University of Iowa News Release
Aug. 31, 2006
Knudson To Lead UI Medical Scientist Training Program
C. Michael Knudson, M.D., Ph.D., associate professor of pathology in the University of Iowa Roy J. and Lucille A. Carver College of Medicine, has been named director of the college's Medical Scientist Training Program (MSTP).
Knudson replaces Pamela Geyer, Ph.D., UI professor of biochemistry, who has led the program since 1999. She served as MSTP co-director from 1997-1999.
Knudson is a graduate of the MSTP at the UI, having earned his medical degree and doctorate in 1992. He completed a residency in pathology at Washington University Medical Center in St. Louis in 1998 before returning to the UI as a faculty member. Knudson's research is focused on the regulation of programmed cell death by a family of proteins called Bc1-2. Knudson and his colleagues study the biochemical basis for Bc1-2 activity to better understand its role in human development and disease.
The MSTP provides a combined M.D./Ph.D. degree that integrates graduate research training with studies in clinical medicine. MSTP students spend their first two years enrolled in basic science and introductory clinical courses of the Carver College of Medicine curriculum. This provides students a broad exposure to the research and clinical concepts that form the foundation for a career as a physician-scientist.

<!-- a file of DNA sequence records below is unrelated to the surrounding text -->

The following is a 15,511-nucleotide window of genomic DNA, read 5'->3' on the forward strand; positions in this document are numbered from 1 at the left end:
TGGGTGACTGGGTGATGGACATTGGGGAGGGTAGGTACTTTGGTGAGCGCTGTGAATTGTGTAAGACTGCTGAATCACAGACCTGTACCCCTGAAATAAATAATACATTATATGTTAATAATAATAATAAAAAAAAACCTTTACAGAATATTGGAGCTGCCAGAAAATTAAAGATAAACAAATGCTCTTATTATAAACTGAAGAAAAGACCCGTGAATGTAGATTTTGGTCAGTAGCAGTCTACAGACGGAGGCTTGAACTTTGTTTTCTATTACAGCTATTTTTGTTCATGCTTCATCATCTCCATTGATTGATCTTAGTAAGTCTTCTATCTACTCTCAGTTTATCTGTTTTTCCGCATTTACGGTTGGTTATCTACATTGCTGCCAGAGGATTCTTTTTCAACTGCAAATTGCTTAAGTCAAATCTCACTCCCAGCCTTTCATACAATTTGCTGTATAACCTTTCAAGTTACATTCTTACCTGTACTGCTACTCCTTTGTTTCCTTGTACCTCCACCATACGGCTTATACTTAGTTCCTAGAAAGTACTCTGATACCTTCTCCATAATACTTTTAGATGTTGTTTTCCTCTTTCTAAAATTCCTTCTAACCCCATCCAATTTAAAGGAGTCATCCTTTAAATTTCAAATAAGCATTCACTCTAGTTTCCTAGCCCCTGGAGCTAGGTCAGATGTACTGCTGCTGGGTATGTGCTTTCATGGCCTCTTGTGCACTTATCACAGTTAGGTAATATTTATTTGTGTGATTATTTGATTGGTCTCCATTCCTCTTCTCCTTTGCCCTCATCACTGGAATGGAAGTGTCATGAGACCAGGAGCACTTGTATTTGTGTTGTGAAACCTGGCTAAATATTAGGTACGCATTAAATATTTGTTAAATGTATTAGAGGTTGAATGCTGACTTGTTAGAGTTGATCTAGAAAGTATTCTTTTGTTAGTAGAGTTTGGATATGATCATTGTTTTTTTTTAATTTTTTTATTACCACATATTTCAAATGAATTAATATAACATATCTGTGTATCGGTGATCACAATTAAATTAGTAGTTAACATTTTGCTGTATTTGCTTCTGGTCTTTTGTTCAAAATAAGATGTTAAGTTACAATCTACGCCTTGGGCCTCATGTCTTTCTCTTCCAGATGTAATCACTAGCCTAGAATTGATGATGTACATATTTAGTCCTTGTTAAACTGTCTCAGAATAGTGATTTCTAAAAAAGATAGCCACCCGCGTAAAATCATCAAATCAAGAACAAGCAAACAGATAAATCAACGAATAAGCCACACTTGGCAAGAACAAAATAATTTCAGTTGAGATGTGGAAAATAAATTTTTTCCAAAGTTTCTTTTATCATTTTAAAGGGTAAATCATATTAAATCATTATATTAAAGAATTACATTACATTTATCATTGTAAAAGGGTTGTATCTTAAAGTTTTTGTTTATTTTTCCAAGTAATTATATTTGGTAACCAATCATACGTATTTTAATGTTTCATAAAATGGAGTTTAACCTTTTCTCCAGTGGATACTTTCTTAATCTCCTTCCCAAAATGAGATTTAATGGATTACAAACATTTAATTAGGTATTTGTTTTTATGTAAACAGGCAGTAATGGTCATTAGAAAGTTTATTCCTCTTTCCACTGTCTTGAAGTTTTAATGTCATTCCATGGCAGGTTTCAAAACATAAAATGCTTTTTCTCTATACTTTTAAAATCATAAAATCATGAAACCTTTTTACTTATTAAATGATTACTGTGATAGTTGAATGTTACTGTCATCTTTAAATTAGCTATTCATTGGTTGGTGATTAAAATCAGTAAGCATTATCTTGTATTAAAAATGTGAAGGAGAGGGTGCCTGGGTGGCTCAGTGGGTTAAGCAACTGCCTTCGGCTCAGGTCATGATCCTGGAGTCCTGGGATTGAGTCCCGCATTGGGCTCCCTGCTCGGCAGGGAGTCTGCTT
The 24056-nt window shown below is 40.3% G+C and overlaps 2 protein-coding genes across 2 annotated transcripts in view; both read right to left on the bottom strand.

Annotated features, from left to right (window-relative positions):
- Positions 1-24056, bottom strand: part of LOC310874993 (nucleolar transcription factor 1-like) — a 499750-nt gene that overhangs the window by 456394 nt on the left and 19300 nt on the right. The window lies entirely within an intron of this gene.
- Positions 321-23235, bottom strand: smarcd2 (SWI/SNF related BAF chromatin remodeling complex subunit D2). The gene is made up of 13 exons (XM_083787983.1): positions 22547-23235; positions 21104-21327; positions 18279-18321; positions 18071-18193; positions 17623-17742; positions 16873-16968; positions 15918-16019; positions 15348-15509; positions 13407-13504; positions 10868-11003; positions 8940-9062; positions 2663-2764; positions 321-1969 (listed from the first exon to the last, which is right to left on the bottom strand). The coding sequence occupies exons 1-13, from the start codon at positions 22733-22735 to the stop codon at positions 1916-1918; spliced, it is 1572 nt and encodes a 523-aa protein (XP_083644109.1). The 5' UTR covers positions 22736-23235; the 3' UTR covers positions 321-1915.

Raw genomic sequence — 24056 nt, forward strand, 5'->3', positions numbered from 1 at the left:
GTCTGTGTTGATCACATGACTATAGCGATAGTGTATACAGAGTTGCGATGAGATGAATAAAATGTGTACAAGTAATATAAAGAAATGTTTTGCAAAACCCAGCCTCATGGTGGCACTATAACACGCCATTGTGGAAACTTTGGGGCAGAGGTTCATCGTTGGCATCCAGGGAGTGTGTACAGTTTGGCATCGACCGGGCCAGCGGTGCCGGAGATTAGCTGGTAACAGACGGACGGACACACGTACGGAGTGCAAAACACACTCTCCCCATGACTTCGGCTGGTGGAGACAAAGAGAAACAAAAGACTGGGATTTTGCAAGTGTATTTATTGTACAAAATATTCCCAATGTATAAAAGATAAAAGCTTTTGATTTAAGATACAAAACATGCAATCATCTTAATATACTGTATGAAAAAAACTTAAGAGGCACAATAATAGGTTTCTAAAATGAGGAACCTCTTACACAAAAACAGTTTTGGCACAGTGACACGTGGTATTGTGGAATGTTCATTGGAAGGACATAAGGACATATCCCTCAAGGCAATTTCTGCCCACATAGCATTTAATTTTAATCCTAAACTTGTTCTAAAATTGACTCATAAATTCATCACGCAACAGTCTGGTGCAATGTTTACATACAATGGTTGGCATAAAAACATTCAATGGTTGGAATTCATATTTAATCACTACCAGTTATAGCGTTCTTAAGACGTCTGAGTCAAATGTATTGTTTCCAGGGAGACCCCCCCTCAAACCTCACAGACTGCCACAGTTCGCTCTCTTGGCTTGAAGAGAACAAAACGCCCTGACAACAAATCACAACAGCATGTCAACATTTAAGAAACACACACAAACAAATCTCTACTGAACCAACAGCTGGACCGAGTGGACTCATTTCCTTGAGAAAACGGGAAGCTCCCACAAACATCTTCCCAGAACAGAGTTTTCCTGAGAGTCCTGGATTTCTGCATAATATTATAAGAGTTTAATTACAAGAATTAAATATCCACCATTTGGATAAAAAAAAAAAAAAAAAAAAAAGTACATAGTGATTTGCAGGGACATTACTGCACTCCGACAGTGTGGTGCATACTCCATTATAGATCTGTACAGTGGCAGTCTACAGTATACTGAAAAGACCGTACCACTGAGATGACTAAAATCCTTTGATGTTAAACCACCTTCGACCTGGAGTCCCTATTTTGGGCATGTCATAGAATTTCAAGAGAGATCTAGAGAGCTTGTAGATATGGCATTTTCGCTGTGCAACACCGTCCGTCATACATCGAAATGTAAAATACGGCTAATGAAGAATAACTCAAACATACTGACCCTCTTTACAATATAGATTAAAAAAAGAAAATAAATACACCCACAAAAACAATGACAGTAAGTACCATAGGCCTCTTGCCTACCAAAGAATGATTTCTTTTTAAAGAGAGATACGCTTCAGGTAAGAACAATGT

During their third year of study, MSTP trainees select a research project based in a graduate department or interdisciplinary program. Under the direction of a faculty mentor, students engage in academic and research experiences that promote scientific approaches to human disease. Upon completion of a Ph.D. dissertation, trainees return to the medical curriculum to complete clinical clerkship requirements.
Geyer will step down as director of the MSTP after serving for nine years in her leadership roles. During her tenure, Geyer was instrumental in expanding the program and building connections to research activities throughout the Carver College of Medicine. Through her efforts, the MSTP has extensively partnered with the Medical Student Research Council and the Physician Scientist Training Program, resulting in a strong training program that has enriched the research environment. Geyer also helped establish the Summer Undergraduate MSTP Research Program, a highly successful program that gives undergraduates opportunities working in laboratories and exposure to clinical medicine and biomedical research. Geyer has been active on the national level, serving on committees dedicated to physician scientist training, including the National Institutes of Health review panel for MSTPs, the review panel for the Howard Hughes Medical Institute for medical fellows, and as a member of the National Association of M.D./Ph.D. programs.
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